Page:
How can I let my fellow project team members read or write my files?

If you move or copy a file or directory from one project directory to another, or from somewhere within your home directory to somewhere within a project directory, generally the file, or the directory together with its contents, as the case may be, will keep its original ownership and permissions.

So, supposing Joe Bloggs moves a file from his home directory to the project directory /nesi/project/nesi99999, his fellow team members won't be able to write to it:

$ ls -l README
-rw-r--r-- 1 bloggsj bloggsj 235 Mar 14  2014 README
$ mv README /nesi/project/nesi99999/bloggsj/README
$ ls -l /nesi/project/nesi99999/bloggsj/README
-rw-r--r-- 1 bloggsj bloggsj 235 Mar 14  2014 /nesi/project/nesi99999/bloggsj/README

As you can see, the file stays in the group bloggsj, that is Joe Bloggs' personal group, even though it is now inside the project directory.

There is, however, a solution involving the rsync command, a more advanced version of scp. rsync is typically used to copy files between two or more machines, but can also be used within the same machine.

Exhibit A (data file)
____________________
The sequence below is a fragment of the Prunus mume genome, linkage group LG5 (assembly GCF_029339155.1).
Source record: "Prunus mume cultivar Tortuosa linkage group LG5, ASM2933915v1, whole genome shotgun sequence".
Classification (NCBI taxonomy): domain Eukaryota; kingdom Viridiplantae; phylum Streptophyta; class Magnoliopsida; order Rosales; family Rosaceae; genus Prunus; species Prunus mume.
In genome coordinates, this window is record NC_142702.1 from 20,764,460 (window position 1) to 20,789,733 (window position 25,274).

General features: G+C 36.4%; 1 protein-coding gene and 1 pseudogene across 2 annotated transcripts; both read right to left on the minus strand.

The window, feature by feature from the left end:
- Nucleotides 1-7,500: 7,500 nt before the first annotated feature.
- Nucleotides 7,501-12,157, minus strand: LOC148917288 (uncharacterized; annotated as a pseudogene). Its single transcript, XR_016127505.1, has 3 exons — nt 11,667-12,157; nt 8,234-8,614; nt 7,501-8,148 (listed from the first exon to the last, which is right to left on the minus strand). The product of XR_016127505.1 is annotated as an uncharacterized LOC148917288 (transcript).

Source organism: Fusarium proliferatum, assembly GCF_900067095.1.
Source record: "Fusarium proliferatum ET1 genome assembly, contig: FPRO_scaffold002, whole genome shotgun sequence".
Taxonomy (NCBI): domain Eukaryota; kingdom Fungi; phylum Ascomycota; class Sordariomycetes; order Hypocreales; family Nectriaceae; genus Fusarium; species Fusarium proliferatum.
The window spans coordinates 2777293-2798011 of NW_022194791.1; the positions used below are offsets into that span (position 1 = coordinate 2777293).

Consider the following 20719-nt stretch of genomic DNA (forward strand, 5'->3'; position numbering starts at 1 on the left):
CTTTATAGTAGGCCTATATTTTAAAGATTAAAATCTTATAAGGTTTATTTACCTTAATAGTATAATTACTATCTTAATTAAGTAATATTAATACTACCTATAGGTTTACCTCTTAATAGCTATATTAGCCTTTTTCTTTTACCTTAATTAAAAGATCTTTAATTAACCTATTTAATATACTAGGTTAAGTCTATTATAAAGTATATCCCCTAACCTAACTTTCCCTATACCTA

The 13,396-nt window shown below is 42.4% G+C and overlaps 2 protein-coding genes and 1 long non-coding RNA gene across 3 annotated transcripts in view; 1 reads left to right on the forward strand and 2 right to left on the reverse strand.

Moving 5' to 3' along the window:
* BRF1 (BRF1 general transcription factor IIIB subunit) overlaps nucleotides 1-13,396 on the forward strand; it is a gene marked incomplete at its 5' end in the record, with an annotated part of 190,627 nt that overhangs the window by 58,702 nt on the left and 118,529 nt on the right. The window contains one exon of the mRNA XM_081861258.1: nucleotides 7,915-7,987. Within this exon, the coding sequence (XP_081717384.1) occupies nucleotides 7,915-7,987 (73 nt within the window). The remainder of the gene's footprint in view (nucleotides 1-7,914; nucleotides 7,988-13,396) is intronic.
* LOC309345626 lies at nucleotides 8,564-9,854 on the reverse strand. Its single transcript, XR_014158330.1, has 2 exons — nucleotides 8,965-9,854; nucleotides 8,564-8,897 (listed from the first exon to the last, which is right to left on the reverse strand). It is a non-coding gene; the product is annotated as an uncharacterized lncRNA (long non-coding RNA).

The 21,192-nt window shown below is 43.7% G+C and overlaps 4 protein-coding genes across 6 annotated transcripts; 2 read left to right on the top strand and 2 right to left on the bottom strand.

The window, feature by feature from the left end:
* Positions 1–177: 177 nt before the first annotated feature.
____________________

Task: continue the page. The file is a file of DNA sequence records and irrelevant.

Warning

In both these commands, the --no-perms and --no-group options must both come after -a-a implicitly asserts --perms and --group, and will therefore override whichever of --no-perms and --no-group come before it.

To copy a file (or directory and its contents), updating its group and setting its permissions

rsync -a --no-perms --no-group --chmod=ugo=rwX,Dg+s /path/to/source /path/to/destination

To move a file (or directory and its contents), updating its group and setting its permissions

Warning

The --remove-source-files option is safe only if every source file is otherwise left intact during the moving process.

rsync --remove-source-files -a --no-perms --no-group --chmod=ugo=rwX,Dg+s /path/to/source /path/to/destination

If you want to set files to executable in all cases, replace ...ugo=rwX... with ...ugo=rwx.... The capital X means, "Preserve whatever executable permissions existed on the source file and aren't masked at the destination." A lower case x on the other hand means, "Make this entity executable, even if it wasn't so previously, though this may be masked at the destination."

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